COLORADO SPRINGS, Colo. -- Within the 18,000 acres burned in the Waldo Canyon Fire ten years ago was the popular, seven-mile Waldo Canyon Trail that has yet to fully reopen after the fire.
Many former users are wondering when, or if, the trail will reopen; the trail can still be used but in many sections is extremely difficult to hike on because of fire damage, flooding and erosion.
Between 2017 and 2020, there was a series of planning discussions and public meetings that produced three possible options for rebuilding or replacing the trail, and some preliminary restoration work by the Rocky Mountain Field Institute was done.
Since then, not much has happened.
However, in September 2020, Colorado Springs purchased the former Black Canyon Quarry, totaling 163 acres of open space, at a cost of $6 million.
The U.S. Forest Service, and city officials, are considering whether the property could become a new trailhead for the Waldo Canyon Trail.
Susan Davies, executive director of the Trails and Open Space Coalition, said Monday that $450,000 in funding has been acquired to reclaim the quarry site and convert it to a new trailhead and parking area -- a yearlong process expected to start next year.
The old trailhead -- along U.S. 24 in Ute Pass and not far from the wildfire's starting point -- has been permanently closed by the Forest Service and the Colorado Department of Transportation, for safety reasons.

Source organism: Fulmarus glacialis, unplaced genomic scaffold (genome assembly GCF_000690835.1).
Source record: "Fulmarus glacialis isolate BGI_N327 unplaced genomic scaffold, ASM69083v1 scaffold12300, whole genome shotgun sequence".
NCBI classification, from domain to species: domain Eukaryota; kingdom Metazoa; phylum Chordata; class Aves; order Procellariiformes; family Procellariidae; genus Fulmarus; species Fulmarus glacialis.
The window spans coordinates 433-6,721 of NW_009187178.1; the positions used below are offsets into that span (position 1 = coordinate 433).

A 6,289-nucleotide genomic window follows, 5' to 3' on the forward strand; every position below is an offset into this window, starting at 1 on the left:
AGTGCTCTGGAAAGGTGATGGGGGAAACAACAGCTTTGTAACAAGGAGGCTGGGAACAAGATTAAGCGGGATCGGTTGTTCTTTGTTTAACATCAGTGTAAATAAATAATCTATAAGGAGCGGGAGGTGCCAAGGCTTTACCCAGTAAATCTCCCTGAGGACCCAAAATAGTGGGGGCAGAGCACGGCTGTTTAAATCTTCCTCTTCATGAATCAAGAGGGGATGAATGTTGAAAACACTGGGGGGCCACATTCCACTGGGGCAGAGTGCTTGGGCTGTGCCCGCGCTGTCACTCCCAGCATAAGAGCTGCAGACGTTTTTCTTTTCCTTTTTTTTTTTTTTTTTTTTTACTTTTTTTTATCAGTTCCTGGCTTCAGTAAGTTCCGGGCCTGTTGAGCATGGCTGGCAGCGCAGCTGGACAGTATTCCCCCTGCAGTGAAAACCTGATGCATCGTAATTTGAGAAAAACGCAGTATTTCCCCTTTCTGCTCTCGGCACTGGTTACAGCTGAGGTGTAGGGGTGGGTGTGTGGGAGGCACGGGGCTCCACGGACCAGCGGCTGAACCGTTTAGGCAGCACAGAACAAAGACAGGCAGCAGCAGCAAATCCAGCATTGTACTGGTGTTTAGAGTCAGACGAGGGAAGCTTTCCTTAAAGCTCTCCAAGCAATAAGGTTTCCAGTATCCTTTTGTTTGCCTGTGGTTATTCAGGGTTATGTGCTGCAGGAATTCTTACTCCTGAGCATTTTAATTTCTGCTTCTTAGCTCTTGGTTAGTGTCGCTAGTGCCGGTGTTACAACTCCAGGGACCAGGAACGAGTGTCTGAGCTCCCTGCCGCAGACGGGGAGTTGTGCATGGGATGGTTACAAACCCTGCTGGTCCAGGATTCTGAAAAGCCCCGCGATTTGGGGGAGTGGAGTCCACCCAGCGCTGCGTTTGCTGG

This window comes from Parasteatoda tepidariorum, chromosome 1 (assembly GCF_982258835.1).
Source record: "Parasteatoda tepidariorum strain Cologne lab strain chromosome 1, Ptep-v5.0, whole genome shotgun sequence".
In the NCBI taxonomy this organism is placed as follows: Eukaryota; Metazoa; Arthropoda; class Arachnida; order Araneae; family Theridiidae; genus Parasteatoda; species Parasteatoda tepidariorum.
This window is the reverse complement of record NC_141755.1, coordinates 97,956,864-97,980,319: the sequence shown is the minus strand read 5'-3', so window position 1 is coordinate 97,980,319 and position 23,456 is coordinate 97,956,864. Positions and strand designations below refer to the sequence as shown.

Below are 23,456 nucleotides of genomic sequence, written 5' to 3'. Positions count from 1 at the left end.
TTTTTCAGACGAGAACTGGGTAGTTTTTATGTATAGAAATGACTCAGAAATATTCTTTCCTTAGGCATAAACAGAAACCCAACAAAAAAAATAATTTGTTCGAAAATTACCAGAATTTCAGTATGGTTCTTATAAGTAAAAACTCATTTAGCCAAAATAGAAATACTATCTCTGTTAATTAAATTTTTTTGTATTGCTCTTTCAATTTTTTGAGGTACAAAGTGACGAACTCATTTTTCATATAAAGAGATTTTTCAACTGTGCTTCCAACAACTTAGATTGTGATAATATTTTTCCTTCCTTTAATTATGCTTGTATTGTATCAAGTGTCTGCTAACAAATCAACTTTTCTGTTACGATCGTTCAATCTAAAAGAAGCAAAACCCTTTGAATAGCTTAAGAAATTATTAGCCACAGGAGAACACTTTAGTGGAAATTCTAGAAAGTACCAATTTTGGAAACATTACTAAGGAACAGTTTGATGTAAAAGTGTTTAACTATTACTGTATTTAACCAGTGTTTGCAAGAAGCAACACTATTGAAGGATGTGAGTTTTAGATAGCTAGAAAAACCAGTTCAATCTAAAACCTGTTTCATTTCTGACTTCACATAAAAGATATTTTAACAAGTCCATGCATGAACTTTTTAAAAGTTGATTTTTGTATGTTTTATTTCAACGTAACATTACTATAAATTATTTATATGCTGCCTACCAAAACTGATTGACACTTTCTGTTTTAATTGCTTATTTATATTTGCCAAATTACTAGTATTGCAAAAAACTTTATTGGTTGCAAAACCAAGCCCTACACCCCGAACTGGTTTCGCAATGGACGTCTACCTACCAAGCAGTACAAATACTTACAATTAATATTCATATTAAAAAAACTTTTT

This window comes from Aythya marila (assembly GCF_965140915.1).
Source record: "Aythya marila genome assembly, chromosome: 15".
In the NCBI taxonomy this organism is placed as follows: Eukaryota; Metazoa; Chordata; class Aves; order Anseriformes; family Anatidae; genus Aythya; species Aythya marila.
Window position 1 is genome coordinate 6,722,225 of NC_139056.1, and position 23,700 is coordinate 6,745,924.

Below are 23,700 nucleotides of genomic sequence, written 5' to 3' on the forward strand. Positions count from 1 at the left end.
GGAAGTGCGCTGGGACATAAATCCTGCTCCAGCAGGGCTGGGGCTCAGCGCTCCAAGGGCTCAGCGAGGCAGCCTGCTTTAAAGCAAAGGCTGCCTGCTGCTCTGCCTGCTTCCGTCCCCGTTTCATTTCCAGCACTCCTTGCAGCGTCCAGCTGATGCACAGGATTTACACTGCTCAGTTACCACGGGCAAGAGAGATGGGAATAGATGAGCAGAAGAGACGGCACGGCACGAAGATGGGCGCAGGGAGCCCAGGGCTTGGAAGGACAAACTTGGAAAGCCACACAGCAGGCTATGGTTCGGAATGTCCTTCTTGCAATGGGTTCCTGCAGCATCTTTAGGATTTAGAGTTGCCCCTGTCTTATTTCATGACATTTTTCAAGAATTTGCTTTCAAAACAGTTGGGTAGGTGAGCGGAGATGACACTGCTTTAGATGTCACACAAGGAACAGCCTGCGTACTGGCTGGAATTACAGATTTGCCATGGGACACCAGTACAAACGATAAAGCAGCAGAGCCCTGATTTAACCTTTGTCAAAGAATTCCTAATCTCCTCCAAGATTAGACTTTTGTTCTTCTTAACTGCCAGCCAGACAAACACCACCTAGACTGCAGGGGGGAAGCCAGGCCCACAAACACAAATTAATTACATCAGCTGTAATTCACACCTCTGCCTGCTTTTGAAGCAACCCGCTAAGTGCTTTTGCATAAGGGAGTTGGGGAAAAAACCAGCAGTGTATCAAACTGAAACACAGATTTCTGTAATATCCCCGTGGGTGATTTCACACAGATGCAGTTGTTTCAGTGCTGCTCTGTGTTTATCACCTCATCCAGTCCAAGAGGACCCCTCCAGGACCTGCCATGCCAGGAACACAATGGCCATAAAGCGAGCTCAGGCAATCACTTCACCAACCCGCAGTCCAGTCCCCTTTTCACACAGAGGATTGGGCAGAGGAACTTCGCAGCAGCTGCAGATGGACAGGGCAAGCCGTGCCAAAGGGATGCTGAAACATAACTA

Davies said that in 2024, officials hope to connect the new trailhead to the Waldo Canyon trail, a distance of less than a mile, and possibly reopen the trail in 2025.
“There is a piece of the old Waldo Canyon Trail that really isn’t that far from the Black Canyon Quarry," she explained. "The challenge is we have a huge canyon between the two. So how do we get across it? We actually have to walk up and around it, which adds probably another mile. Or, we find a way to get over it — maybe with a bridge -- which would be pretty cool.”
Davies said that the trail is the most popular in the Pike National Forest.
A Monument couple -- Steve and Cindi Bruger -- said that they enjoyed the trail and hadn't hiked it since before the fire.
"I don't think our grandson, Jaxson, was born yet," Steve said.
“I’m excited to hear that’s going to be refurbished and brought back," Cindi said. "I look forward to that.”